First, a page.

The Hendersons lived at 277 River until around 1922. During that time, there were often renters listed at the same address. This could have been their married daughters and their husbands getting their start, or staff, as one of the renters in 1920 is Charles Mitchell, chauffeur.
Top: September 22, 1928, Winnipeg Tribune
Bottom: October 27, 1931, Winnipeg Free Press
In 1927 - 28 the property was purchased and redeveloped by the Mutual Mortgage Company. The Royal Oak Court apartments were built to the south of 277 River, facing River Avenue. It boasted "its own park" extending 500 feet down to the Assiniboine River.
The house at 277 was renamed Royal Court Annex and in September 1928 a $5,000 building permit was issued for renovations. It appears that it was formally divided into at least two suites, one having six or seven rooms, the other three.
The Henderson Directories would often refer to it as "277 – rear", though the legal address would become 277 ½.
November 1932 election ad, Winnipeg Tribune
The president of Mutual Mortgage and vice president of the construction firm that built Royal Oak Court, John Gunn and Sons, was Cecil H. Gunn. Though the house became a rental property, Cecil and wife Jean (nee Dingwall) were long term residents of the smaller suite 2.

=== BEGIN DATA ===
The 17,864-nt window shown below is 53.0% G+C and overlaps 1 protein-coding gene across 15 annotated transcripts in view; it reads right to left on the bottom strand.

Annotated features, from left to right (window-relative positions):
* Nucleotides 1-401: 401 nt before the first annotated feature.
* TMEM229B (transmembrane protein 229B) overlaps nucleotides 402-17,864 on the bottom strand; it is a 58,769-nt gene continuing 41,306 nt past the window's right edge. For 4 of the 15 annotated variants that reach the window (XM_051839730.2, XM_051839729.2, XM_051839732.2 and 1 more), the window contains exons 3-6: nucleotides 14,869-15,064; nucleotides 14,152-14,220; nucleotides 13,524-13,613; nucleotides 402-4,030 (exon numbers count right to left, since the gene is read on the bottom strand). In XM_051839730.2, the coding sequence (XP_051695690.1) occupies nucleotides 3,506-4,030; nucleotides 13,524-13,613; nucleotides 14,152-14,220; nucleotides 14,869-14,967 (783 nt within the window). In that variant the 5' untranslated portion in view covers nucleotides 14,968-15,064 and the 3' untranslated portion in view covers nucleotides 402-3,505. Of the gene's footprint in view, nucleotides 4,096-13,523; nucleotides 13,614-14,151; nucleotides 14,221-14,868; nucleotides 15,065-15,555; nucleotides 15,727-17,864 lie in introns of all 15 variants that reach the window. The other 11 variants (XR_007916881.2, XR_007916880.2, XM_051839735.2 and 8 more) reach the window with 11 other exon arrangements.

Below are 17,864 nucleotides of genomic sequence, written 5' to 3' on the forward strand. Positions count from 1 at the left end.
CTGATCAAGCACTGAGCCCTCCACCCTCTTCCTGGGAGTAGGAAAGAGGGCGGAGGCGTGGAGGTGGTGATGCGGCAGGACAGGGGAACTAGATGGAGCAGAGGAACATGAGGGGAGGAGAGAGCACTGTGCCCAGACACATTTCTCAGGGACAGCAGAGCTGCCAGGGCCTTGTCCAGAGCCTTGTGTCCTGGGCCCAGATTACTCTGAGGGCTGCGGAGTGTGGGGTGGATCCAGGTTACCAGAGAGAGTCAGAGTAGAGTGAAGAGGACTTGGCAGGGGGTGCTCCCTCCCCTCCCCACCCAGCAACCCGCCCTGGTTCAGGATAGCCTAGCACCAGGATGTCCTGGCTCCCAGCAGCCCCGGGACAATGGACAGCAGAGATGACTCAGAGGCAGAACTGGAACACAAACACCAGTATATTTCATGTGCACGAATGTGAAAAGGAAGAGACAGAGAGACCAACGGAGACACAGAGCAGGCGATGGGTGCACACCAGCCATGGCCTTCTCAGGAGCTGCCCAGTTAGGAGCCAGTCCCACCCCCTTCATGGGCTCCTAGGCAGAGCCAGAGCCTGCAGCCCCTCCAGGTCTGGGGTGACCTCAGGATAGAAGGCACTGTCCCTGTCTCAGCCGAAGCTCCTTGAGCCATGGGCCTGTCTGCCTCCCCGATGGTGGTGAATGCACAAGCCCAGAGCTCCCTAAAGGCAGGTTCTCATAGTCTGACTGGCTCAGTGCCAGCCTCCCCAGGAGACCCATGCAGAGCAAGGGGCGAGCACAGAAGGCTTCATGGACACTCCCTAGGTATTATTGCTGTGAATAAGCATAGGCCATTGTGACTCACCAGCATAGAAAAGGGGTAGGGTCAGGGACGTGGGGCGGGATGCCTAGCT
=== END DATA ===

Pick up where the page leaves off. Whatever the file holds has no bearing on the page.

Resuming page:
Son of pioneer builder John Gunn, Cecil was born and raised in Stonewall, graduating from the University of Manitoba as an engineer. One of his first jobs was with the Greater Winnipeg Water District and he was prominent in the construction of the Point du Bois Generating Station. During World War I he was wounded twice, receiving the Military Medal.
November 1935 election ad, Winnipeg Free Press
Gunn sat on dozens of boards and committees relating to business, sports and community issues. He was a president of the Winnipeg Builders Exchange and the Canadian Construction Association. In the early 1930s he was a city councillor and ran unsuccessfully in the 1935 mayoralty race.
Gunn fell ill in 1940 and was spending the summer at his Kenora cottage to recuperate when he died in July 1941 at the age of 46. His widow continued to live at suite 2 until the early 1950s.
There was another prominent resident of 277 River at the same time as Gunn lived there, who also died in 1941.
The retired William Evanson was the City of Winnipeg’s Comptroller, sort of a chief financial officer, from 1913 to 1929. He also took a shot at the mayor’s chair, but lost. An avid curler, Evanson was honorary president of Manitoba Curling Association at the time of his death, in suite 1, in 1941.